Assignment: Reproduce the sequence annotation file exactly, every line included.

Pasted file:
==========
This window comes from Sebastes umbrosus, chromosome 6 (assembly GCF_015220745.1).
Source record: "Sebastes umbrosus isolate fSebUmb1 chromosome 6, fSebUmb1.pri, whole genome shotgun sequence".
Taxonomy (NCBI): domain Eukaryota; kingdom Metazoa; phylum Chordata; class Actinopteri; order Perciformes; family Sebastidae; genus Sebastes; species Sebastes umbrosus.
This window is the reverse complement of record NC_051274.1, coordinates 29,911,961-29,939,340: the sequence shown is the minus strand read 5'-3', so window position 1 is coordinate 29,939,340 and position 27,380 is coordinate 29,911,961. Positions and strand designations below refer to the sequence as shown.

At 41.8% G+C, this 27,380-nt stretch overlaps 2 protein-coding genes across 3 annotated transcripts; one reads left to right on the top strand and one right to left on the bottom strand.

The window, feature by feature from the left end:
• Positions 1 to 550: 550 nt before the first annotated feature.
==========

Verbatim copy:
This window comes from Sebastes umbrosus, chromosome 6 (assembly GCF_015220745.1).
Source record: "Sebastes umbrosus isolate fSebUmb1 chromosome 6, fSebUmb1.pri, whole genome shotgun sequence".
Taxonomy (NCBI): domain Eukaryota; kingdom Metazoa; phylum Chordata; class Actinopteri; order Perciformes; family Sebastidae; genus Sebastes; species Sebastes umbrosus.
This window is the reverse complement of record NC_051274.1, coordinates 29,911,961-29,939,340: the sequence shown is the minus strand read 5'-3', so window position 1 is coordinate 29,939,340 and position 27,380 is coordinate 29,911,961. Positions and strand designations below refer to the sequence as shown.

At 41.8% G+C, this 27,380-nt stretch overlaps 2 protein-coding genes across 3 annotated transcripts; one reads left to right on the top strand and one right to left on the bottom strand.

The window, feature by feature from the left end:
• Positions 1 to 550: 550 nt before the first annotated feature.